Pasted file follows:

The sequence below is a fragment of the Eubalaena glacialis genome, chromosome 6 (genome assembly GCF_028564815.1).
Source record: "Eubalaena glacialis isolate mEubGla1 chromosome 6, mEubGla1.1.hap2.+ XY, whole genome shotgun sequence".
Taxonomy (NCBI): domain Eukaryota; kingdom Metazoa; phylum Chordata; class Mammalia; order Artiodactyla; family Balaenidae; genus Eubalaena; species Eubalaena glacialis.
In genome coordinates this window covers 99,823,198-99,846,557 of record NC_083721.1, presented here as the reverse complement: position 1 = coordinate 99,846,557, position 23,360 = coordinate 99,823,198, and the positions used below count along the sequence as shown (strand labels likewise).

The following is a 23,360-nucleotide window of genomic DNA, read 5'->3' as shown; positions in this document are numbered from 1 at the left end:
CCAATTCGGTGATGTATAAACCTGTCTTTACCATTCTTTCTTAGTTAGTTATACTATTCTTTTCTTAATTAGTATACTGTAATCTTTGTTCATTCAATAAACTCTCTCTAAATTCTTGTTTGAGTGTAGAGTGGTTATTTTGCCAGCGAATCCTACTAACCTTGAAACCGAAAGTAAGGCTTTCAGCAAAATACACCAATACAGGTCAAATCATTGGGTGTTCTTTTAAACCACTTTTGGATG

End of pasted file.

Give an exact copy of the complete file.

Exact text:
The sequence below is a fragment of the Eubalaena glacialis genome, chromosome 6 (genome assembly GCF_028564815.1).
Source record: "Eubalaena glacialis isolate mEubGla1 chromosome 6, mEubGla1.1.hap2.+ XY, whole genome shotgun sequence".
Taxonomy (NCBI): domain Eukaryota; kingdom Metazoa; phylum Chordata; class Mammalia; order Artiodactyla; family Balaenidae; genus Eubalaena; species Eubalaena glacialis.
In genome coordinates this window covers 99,823,198-99,846,557 of record NC_083721.1, presented here as the reverse complement: position 1 = coordinate 99,846,557, position 23,360 = coordinate 99,823,198, and the positions used below count along the sequence as shown (strand labels likewise).

The following is a 23,360-nucleotide window of genomic DNA, read 5'->3' as shown; positions in this document are numbered from 1 at the left end:
CCAATTCGGTGATGTATAAACCTGTCTTTACCATTCTTTCTTAGTTAGTTATACTATTCTTTTCTTAATTAGTATACTGTAATCTTTGTTCATTCAATAAACTCTCTCTAAATTCTTGTTTGAGTGTAGAGTGGTTATTTTGCCAGCGAATCCTACTAACCTTGAAACCGAAAGTAAGGCTTTCAGCAAAATACACCAATACAGGTCAAATCATTGGGTGTTCTTTTAAACCACTTTTGGATG